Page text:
We all have a responsibility to protect our beautiful planet. Many of us have taken some important steps already such as recycling as much as we can, switching to energy efficient lightbulbs and never leaving the house without our Bag for Life! There are even more steps we can take such as creating a compost heap in our back gardens, turning TVs and computers off at night and cleaning the back of our fridge – dusty coils can increase our energy consumption by 30% would you believe!

 It is also best to choose organic wherever possible. Organic farming avoids the use of artificial nitrogen-rich fertilisers, potent sources of greenhouse gas emissions and supports biodiversity. Not to mention the huge personal benefits we gain from eating organic produce, rich in nutrients and antioxidants and free from nasties such as growth hormones and antibiotics which we unwittingly ingest via meat and poultry.

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Choosing organic doesn’t stop at food, however. In many of our treatments at Haelan Therapy, we use Neal’s Yard Remedies organic products. These products use sustainably and ethically harvested wild ingredients and are packaged in fully recyclable dark blue glass which blocks damaging UV light allowing the products to contain minimal preservatives. The plastic bottles are produced from post-consumer recycled plastic and the paper and card are from sustainable managed sources and printed with vegetable based inks.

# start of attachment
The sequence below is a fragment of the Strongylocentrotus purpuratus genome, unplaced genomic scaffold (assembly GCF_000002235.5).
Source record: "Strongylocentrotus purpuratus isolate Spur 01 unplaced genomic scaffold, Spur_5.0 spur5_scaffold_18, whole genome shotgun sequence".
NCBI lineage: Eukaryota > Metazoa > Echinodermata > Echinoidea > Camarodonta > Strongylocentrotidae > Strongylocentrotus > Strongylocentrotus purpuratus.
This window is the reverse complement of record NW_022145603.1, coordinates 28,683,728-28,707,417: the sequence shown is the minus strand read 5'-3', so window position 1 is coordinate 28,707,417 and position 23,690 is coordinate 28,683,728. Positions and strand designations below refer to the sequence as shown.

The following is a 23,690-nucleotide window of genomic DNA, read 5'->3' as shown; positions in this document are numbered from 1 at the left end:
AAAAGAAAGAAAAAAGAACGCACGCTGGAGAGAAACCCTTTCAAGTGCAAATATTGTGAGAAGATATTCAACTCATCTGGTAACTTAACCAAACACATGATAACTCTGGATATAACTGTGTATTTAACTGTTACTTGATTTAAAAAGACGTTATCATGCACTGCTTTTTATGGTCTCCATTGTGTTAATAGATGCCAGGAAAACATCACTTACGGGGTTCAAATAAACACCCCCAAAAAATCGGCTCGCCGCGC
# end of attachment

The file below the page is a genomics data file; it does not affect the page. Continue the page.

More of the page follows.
As well as their positive impact on the environment, the organic ingredients contain higher levels of essential fatty acids, vitamins and up to 69% more antioxidants which directly benefit us. Find out more at http://www.haelantherapy.co.uk/shop/ where Neal’s Yard Remedies products are available for purchase.

Healing the earth by being kind to it makes perfect sense. So why do we all too often forget to apply this concept to ourselves? This lies behind our fundamental belief at Haelan Therapy. By being kind to ourselves we can start to heal. Eating good, organic ingredients, applying good, organic products and allowing ourselves time out of the busy routine to really connect with our inner Mother Earth is a great place to start. Visit www.haelantherapy.co.uk to make a positive change today.

By Sarah Tomlin

'Fine' is more than just a four-letter word